Last week, the BBC carried a story about the problems faced by disabled residents living in flats if they need to evacuate their homes in a fire. One council tenant commented that she had received no communication from her local authority explaining what their evacuation policy is, so she decided to take matters into her own hands.
This lady has sensibly spoken to her neighbours and asked a group of them to help carry her out of the building if they need to escape the building in an emergency. The BBC investigated around 700 London blocks, speaking to residents about the arrangements for their buildings. They didn’t find a single evacuation lift.
At Ringley, since the Grenfell Tower fire, we have been following the work being done by the government on building safety and closely monitoring the leading industry analysis. We recently took part in RICS CPD events on the changes that are coming through as a result of the 2017 tragedy.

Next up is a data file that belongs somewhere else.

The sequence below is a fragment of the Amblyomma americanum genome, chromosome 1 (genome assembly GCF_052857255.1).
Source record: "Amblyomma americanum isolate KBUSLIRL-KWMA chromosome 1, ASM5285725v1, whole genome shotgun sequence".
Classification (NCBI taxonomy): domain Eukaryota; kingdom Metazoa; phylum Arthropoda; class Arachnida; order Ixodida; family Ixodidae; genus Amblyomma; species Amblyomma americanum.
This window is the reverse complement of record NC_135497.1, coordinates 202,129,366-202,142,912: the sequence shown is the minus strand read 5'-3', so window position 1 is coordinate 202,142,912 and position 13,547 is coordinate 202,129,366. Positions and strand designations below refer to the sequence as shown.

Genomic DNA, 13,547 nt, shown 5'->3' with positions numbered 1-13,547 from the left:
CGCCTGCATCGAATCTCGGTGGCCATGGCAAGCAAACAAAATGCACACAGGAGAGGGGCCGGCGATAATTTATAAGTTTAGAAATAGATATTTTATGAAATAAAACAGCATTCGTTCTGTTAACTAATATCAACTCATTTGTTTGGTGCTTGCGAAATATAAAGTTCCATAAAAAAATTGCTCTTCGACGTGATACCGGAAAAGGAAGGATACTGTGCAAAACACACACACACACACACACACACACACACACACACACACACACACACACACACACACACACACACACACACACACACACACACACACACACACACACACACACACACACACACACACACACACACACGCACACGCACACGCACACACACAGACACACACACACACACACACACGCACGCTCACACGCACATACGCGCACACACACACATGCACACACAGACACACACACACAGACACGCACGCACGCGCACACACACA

The challenge for the property sector is that rarely are regulations retrospective; as the BBC pointed out, there are few buildings with special fire evacuation lifts. The advice is always that standard lifts should not be used for evacuation in case of fire because, unless suitably adapted and protected, lift shafts act as a funnel, enabling smoke to spread through the building. Generally, electrics automatically shut down during a fire and fire fighting lifts run off of emergency generators, not from mains electricity.
There is now work going on in this area to identify whether adaptations to buildings could be made to incorporate purpose-built evacuation lifts, so the regulations around lift use may change in future. In 2018 the government instructed a review of the approved building regulations document relating to fire and we await the outcome with interest.
In the meantime, what we do at Ringley to look after our disabled residents as best we can, is to write to owners and residents asking them to let us know if they or their neighbours need ‘special assistance’ in case of an emergency evacuation. We database this information so that should such an emergency arise we can liaise with the fire department to enable them to help those that need it most.
So if you or one of your neighbours is worried about how they would escape the building in the worst case scenario, please call or email us to let us know. Our most important job is to keep residents safe.